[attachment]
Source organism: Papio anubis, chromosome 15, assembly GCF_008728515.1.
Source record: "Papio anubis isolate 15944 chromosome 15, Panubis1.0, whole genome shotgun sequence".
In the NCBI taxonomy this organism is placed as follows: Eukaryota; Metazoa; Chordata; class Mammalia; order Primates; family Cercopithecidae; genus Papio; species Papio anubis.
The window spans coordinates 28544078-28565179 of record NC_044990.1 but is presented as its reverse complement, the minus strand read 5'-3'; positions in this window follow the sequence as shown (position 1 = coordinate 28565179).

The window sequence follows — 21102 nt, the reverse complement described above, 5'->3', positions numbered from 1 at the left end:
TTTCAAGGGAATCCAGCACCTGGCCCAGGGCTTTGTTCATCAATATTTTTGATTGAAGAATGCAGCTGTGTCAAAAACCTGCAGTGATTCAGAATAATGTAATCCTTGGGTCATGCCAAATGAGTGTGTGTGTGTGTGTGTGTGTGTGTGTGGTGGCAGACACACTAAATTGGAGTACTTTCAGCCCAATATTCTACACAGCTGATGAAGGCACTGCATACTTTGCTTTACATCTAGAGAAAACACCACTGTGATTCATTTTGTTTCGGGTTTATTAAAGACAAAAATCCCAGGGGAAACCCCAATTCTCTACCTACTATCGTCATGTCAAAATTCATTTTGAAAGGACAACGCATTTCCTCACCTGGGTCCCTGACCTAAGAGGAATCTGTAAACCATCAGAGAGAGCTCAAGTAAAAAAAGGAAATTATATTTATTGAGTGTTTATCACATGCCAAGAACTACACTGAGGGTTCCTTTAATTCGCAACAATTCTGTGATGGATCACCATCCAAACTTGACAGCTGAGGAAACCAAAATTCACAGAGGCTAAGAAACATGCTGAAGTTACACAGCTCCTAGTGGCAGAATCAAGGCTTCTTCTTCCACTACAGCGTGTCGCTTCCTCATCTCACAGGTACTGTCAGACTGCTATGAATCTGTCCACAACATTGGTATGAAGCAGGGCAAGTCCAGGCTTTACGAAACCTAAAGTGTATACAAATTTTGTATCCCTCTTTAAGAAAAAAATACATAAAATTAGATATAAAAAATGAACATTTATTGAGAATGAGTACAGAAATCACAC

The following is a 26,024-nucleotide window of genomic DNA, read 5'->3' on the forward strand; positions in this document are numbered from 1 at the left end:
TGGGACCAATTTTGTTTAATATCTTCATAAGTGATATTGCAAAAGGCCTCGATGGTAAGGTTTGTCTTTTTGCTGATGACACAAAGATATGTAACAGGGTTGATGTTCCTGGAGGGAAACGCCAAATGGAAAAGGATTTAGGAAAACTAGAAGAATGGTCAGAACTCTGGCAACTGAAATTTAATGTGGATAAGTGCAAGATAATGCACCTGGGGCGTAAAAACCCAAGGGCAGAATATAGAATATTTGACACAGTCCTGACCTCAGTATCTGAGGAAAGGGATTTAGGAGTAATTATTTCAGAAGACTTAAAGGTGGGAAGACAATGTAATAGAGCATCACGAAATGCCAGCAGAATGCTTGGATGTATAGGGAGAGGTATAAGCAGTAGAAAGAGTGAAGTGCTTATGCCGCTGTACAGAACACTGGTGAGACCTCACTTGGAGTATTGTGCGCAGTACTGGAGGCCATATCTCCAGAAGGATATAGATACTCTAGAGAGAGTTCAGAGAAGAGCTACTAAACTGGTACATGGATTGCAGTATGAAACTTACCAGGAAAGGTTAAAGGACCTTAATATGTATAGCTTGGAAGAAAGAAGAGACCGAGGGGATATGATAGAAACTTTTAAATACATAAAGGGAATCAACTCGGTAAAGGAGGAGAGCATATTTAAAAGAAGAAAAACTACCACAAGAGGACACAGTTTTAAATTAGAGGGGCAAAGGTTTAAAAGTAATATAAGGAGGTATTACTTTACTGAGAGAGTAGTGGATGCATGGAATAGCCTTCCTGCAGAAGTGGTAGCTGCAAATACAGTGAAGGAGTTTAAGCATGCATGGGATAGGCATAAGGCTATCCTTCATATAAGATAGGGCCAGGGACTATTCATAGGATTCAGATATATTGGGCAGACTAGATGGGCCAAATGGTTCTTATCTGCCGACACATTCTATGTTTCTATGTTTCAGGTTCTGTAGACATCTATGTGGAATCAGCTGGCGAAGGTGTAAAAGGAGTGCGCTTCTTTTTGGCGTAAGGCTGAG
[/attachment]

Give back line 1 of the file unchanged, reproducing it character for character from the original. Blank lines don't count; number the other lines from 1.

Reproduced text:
Source organism: Papio anubis, chromosome 15, assembly GCF_008728515.1.